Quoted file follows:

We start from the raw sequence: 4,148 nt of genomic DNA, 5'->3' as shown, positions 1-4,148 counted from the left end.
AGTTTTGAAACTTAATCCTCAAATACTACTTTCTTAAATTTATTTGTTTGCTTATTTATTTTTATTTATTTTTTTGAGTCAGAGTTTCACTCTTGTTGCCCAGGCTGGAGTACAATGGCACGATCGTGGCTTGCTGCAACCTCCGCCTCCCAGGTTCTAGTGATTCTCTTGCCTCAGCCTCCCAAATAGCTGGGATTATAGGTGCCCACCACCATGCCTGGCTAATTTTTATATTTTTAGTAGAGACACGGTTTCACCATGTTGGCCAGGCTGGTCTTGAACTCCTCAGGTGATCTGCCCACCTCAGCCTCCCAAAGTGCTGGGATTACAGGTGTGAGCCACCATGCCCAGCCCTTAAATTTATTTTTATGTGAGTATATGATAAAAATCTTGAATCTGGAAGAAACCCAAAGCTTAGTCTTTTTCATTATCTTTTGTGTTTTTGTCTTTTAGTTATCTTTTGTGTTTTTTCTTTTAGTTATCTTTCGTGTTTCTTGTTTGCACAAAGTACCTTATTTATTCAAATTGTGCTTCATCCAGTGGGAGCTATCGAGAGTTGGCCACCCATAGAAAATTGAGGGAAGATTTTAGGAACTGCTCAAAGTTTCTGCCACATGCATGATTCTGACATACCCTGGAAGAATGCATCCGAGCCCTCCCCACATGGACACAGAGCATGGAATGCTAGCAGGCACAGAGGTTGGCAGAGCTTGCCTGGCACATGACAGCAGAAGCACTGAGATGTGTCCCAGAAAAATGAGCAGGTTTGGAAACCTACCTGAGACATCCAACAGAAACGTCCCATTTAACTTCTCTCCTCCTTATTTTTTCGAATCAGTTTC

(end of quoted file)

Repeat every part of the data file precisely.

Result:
We start from the raw sequence: 4,148 nt of genomic DNA, 5'->3' as shown, positions 1-4,148 counted from the left end.
AGTTTTGAAACTTAATCCTCAAATACTACTTTCTTAAATTTATTTGTTTGCTTATTTATTTTTATTTATTTTTTTGAGTCAGAGTTTCACTCTTGTTGCCCAGGCTGGAGTACAATGGCACGATCGTGGCTTGCTGCAACCTCCGCCTCCCAGGTTCTAGTGATTCTCTTGCCTCAGCCTCCCAAATAGCTGGGATTATAGGTGCCCACCACCATGCCTGGCTAATTTTTATATTTTTAGTAGAGACACGGTTTCACCATGTTGGCCAGGCTGGTCTTGAACTCCTCAGGTGATCTGCCCACCTCAGCCTCCCAAAGTGCTGGGATTACAGGTGTGAGCCACCATGCCCAGCCCTTAAATTTATTTTTATGTGAGTATATGATAAAAATCTTGAATCTGGAAGAAACCCAAAGCTTAGTCTTTTTCATTATCTTTTGTGTTTTTGTCTTTTAGTTATCTTTTGTGTTTTTTCTTTTAGTTATCTTTCGTGTTTCTTGTTTGCACAAAGTACCTTATTTATTCAAATTGTGCTTCATCCAGTGGGAGCTATCGAGAGTTGGCCACCCATAGAAAATTGAGGGAAGATTTTAGGAACTGCTCAAAGTTTCTGCCACATGCATGATTCTGACATACCCTGGAAGAATGCATCCGAGCCCTCCCCACATGGACACAGAGCATGGAATGCTAGCAGGCACAGAGGTTGGCAGAGCTTGCCTGGCACATGACAGCAGAAGCACTGAGATGTGTCCCAGAAAAATGAGCAGGTTTGGAAACCTACCTGAGACATCCAACAGAAACGTCCCATTTAACTTCTCTCCTCCTTATTTTTTCGAATCAGTTTC